August 4, 2014 —
The capital campaign to renovate the Brentwood Branch Library is halfway to its $2.5 million goal, thanks to five new, major gifts by private individuals and foundations since December 2013.
The ReNew Brentwood campaign, led by The Library Foundation of the Springfield-Greene County Library District, has received $142,200 in major gifts and pledges since December. Many other individuals and library district staff members have also donated to the campaign since the “leadership phase” began in August 2013.
The campaign so far has raised $1,245,862.36. The Foundation Steering Committee plans to launch a formal public campaign once it raises 75 percent of the goal in gifts and pledges, said Foundation Director Valerie Richardson.
“We are very grateful to all our donors who have helped us reach the halfway mark of this crucial campaign,” Richardson said. “The Brentwood Branch continues to be a place that changes people’s lives every day. I think everyone will be delighted with our plans to bring this facility up to 21st century expectations."
The O’Reilly-Wooten Family Foundation has donated $100,000 toward the project. “We are happy to be able to support this important project,” said Charlie O’Reilly, trustee of the Charles H. O’Reilly Sr. Trust.
The BKD Foundation, the charitable arm of BKD CPAs & Advisors, also made a $10,000 gift toward the campaign.
Another $14,000 gift came from the Russel E. Benway Trust, in memory of Russel E. Benway and in honor of Library patron Barbara Benway.
The Darr Family Foundation made a grant of $5,000, and the Mueller Family Foundation made a gift of $3,200 toward ReNew Brentwood.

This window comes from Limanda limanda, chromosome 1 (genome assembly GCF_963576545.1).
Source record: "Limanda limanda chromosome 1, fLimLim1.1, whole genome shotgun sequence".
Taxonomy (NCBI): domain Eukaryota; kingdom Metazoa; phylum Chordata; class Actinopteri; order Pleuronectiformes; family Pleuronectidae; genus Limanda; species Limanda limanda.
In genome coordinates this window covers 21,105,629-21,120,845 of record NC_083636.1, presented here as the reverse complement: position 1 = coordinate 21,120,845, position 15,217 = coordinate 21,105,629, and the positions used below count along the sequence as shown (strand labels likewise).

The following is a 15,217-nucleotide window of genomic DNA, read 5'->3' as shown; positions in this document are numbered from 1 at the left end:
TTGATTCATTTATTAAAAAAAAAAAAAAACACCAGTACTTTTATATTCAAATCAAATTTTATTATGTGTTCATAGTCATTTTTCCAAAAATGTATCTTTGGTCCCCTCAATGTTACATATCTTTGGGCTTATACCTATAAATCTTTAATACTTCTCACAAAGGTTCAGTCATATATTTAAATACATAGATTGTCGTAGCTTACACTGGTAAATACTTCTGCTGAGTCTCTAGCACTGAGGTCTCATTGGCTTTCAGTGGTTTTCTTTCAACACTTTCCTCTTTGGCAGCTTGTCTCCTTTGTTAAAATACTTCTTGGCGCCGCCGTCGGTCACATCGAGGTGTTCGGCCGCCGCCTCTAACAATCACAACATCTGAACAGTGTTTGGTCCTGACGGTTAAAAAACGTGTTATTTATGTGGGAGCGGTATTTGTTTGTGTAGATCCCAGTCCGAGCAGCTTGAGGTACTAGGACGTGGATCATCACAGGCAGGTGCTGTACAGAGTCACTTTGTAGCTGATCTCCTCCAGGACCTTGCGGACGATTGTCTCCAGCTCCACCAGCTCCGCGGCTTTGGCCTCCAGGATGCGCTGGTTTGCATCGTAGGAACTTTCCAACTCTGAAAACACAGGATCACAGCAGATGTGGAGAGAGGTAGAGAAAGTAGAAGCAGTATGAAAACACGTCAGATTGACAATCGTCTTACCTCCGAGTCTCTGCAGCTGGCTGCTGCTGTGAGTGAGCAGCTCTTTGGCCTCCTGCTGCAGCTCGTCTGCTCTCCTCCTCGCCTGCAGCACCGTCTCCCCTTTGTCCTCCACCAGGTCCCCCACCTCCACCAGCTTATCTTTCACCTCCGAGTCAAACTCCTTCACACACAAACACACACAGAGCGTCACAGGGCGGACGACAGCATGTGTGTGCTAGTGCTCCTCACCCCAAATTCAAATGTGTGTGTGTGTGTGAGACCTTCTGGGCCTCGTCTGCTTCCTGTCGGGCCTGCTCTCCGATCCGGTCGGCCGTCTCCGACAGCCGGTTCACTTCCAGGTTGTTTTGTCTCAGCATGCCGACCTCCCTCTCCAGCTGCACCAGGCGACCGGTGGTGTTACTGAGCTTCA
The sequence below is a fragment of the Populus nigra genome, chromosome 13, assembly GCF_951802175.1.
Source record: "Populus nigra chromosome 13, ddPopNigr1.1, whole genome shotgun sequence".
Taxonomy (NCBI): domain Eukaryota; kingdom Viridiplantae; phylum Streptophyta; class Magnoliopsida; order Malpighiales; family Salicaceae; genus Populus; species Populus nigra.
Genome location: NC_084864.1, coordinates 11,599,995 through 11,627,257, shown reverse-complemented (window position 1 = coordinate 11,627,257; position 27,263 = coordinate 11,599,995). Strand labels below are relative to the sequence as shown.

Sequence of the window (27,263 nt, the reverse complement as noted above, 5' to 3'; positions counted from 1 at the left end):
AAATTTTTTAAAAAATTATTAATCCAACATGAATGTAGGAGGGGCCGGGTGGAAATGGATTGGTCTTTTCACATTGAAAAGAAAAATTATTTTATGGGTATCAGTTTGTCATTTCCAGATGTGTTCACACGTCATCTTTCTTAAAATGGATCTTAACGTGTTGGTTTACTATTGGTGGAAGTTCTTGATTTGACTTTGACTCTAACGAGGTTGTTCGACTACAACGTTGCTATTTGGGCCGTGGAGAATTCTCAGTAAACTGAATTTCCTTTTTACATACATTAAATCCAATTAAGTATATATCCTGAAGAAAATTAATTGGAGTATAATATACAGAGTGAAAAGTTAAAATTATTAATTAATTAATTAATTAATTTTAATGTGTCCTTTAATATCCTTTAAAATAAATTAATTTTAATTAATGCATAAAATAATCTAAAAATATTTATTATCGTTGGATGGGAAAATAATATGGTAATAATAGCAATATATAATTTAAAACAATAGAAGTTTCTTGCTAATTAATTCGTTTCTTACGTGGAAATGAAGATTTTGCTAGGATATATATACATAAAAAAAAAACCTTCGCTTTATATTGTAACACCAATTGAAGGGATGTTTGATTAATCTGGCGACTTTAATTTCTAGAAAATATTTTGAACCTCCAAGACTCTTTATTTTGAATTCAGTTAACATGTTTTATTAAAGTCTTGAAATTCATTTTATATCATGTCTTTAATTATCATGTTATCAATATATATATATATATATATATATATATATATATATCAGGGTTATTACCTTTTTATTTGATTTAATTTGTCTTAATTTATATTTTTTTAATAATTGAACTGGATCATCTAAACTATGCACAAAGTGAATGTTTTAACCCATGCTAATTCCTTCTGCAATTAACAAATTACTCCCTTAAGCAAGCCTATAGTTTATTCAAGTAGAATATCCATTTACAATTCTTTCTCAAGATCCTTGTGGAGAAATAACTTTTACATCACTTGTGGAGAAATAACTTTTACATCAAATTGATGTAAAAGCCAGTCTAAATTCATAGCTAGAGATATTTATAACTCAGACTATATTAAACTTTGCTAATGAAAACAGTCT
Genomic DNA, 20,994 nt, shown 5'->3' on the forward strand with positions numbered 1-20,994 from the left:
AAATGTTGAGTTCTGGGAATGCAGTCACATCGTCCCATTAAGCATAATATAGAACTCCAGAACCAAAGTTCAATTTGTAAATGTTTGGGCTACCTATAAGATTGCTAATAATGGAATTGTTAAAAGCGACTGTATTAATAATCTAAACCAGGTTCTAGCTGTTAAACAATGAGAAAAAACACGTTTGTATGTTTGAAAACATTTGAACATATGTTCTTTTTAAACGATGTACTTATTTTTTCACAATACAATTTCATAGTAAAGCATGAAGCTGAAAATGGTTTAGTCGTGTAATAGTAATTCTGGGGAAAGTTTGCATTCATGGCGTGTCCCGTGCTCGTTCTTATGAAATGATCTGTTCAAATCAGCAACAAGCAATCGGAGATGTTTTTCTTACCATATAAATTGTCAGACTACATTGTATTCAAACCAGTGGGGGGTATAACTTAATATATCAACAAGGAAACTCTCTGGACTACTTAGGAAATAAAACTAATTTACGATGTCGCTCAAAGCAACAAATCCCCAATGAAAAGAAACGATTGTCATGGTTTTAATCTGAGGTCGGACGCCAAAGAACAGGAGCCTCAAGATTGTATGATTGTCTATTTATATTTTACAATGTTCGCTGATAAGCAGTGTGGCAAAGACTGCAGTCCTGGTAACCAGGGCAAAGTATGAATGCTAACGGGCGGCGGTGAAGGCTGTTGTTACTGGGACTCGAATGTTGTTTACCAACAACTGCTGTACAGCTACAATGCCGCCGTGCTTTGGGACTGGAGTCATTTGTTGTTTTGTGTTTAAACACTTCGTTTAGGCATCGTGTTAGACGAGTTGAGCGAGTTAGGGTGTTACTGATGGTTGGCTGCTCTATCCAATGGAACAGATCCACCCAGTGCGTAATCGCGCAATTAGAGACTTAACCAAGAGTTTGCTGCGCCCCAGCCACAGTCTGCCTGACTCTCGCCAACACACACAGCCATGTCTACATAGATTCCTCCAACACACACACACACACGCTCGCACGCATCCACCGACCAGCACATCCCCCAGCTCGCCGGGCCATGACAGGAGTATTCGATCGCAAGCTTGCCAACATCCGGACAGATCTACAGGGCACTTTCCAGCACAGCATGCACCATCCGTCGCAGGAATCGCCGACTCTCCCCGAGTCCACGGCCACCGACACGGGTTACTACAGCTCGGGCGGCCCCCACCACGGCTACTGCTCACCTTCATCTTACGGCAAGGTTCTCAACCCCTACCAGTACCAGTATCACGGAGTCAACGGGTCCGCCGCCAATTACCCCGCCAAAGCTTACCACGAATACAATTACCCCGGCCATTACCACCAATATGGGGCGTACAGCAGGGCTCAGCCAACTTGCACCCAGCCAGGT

In addition to the five major gifts, the Friends of the Library continue to pay towards its three-year, $300,000 pledge made in 2013 with proceeds from its spring and fall book sales.
The ReNew Brentwood plans call for preserving the neighborhood library atmosphere while updating the 1971 structure to provide new technology and conveniences. Dake Wells Architecture has designed a drive-up window, expanded parking, more meeting rooms, an energy-efficient HVAC system, distinct children’s and teens’ departments and dedicated public computer room.
The Library is committed to seeking LEED certification on the project. LEED, or Leadership in Energy and Environmental Design, is a credentialing system used by the U.S. Green Building Council that verifies a project meets certain criteria for conserving energy and water consumption, improving indoor air quality and constructing environmentally friendly, cost-saving buildings.
A project timeline has not been set.
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